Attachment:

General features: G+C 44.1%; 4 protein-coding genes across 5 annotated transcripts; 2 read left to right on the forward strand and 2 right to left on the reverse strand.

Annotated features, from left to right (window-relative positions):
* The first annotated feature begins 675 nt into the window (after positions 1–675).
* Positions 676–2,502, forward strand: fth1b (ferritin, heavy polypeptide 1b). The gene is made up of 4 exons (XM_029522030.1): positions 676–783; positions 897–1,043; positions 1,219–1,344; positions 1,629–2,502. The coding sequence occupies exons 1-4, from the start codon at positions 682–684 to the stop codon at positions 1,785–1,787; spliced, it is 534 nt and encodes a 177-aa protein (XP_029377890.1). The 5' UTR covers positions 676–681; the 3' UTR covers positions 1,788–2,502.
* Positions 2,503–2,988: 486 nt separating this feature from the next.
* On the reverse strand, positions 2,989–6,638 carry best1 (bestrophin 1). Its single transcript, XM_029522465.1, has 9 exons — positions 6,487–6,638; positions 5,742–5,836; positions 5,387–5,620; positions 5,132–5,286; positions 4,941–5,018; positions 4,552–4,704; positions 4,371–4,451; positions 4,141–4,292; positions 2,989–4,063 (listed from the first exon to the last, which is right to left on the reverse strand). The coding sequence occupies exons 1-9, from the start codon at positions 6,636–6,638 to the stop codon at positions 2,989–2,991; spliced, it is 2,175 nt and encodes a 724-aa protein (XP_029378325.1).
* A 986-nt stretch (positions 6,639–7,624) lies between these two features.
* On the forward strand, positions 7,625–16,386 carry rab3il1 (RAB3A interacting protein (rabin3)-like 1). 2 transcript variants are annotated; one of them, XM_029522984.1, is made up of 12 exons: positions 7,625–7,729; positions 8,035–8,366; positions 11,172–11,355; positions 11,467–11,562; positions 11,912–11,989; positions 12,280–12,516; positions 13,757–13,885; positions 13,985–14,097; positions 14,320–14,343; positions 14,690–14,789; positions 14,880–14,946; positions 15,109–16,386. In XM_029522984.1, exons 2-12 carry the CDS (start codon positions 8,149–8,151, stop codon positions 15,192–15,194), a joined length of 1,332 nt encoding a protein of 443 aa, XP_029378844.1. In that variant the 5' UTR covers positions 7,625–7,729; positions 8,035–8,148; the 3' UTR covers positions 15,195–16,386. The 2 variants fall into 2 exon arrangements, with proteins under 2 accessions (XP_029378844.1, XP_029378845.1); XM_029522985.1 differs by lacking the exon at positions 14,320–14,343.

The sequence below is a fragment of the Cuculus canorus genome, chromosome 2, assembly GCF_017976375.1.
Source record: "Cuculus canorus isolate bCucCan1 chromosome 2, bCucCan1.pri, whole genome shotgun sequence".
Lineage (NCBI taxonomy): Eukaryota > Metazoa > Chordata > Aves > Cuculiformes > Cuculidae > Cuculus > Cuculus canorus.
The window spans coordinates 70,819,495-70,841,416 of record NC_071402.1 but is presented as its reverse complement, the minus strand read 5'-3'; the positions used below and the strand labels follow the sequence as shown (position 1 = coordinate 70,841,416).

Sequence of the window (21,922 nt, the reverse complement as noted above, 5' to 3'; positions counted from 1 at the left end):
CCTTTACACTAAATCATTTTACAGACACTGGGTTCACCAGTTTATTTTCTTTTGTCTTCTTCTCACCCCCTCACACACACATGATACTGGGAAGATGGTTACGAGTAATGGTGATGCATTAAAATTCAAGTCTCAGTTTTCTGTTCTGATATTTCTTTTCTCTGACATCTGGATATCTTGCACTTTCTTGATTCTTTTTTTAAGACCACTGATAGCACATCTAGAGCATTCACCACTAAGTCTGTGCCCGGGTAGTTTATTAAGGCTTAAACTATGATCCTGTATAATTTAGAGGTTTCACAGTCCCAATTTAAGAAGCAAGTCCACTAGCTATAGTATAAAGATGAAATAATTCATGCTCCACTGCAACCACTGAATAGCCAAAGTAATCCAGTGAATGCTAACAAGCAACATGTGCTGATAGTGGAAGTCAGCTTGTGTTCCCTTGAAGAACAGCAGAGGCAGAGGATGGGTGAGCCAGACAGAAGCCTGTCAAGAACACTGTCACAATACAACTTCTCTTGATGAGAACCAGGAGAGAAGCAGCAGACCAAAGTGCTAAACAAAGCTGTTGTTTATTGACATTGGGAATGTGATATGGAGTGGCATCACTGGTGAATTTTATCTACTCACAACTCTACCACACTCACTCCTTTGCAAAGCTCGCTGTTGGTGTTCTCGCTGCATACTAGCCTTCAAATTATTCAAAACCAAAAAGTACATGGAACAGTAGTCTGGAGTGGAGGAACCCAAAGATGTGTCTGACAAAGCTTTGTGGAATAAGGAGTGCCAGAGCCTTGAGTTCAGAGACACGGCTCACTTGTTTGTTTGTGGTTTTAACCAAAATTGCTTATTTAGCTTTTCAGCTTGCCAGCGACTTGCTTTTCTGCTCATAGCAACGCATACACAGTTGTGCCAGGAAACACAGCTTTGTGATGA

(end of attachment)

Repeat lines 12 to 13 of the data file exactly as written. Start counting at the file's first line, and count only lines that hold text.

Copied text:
The window spans coordinates 70,819,495-70,841,416 of record NC_071402.1 but is presented as its reverse complement, the minus strand read 5'-3'; the positions used below and the strand labels follow the sequence as shown (position 1 = coordinate 70,841,416).

Sequence of the window (21,922 nt, the reverse complement as noted above, 5' to 3'; positions counted from 1 at the left end):